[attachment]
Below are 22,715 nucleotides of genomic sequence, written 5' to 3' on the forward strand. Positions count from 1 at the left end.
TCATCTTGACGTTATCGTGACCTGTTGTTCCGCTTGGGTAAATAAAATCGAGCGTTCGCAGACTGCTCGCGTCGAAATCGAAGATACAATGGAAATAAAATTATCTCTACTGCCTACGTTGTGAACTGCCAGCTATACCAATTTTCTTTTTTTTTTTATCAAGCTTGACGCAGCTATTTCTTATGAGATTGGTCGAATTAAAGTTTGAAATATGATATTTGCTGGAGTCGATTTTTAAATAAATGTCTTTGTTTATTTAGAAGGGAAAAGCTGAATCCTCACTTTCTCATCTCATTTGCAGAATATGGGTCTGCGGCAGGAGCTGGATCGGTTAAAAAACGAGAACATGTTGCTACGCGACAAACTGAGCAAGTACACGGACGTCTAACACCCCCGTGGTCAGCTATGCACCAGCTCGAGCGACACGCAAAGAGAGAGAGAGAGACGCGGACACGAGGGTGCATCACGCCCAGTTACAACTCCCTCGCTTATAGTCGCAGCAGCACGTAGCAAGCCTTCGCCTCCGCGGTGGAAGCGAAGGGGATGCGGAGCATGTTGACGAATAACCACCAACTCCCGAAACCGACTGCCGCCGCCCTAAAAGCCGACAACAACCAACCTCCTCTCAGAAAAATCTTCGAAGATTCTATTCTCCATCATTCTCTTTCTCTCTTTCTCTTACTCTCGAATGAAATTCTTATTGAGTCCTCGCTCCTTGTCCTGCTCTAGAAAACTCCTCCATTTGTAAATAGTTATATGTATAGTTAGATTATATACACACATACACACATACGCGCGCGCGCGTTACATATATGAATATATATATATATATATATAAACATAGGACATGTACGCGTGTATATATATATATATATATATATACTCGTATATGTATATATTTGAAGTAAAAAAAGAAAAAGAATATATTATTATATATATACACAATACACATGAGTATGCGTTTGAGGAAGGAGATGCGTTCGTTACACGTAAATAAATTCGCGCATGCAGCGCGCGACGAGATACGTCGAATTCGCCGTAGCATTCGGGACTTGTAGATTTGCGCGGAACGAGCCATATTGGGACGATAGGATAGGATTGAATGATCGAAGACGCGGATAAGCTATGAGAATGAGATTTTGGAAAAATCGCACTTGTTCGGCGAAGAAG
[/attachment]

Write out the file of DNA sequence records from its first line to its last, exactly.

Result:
Below are 22,715 nucleotides of genomic sequence, written 5' to 3' on the forward strand. Positions count from 1 at the left end.
TCATCTTGACGTTATCGTGACCTGTTGTTCCGCTTGGGTAAATAAAATCGAGCGTTCGCAGACTGCTCGCGTCGAAATCGAAGATACAATGGAAATAAAATTATCTCTACTGCCTACGTTGTGAACTGCCAGCTATACCAATTTTCTTTTTTTTTTTATCAAGCTTGACGCAGCTATTTCTTATGAGATTGGTCGAATTAAAGTTTGAAATATGATATTTGCTGGAGTCGATTTTTAAATAAATGTCTTTGTTTATTTAGAAGGGAAAAGCTGAATCCTCACTTTCTCATCTCATTTGCAGAATATGGGTCTGCGGCAGGAGCTGGATCGGTTAAAAAACGAGAACATGTTGCTACGCGACAAACTGAGCAAGTACACGGACGTCTAACACCCCCGTGGTCAGCTATGCACCAGCTCGAGCGACACGCAAAGAGAGAGAGAGAGACGCGGACACGAGGGTGCATCACGCCCAGTTACAACTCCCTCGCTTATAGTCGCAGCAGCACGTAGCAAGCCTTCGCCTCCGCGGTGGAAGCGAAGGGGATGCGGAGCATGTTGACGAATAACCACCAACTCCCGAAACCGACTGCCGCCGCCCTAAAAGCCGACAACAACCAACCTCCTCTCAGAAAAATCTTCGAAGATTCTATTCTCCATCATTCTCTTTCTCTCTTTCTCTTACTCTCGAATGAAATTCTTATTGAGTCCTCGCTCCTTGTCCTGCTCTAGAAAACTCCTCCATTTGTAAATAGTTATATGTATAGTTAGATTATATACACACATACACACATACGCGCGCGCGCGTTACATATATGAATATATATATATATATATATAAACATAGGACATGTACGCGTGTATATATATATATATATATATATACTCGTATATGTATATATTTGAAGTAAAAAAAGAAAAAGAATATATTATTATATATATACACAATACACATGAGTATGCGTTTGAGGAAGGAGATGCGTTCGTTACACGTAAATAAATTCGCGCATGCAGCGCGCGACGAGATACGTCGAATTCGCCGTAGCATTCGGGACTTGTAGATTTGCGCGGAACGAGCCATATTGGGACGATAGGATAGGATTGAATGATCGAAGACGCGGATAAGCTATGAGAATGAGATTTTGGAAAAATCGCACTTGTTCGGCGAAGAAG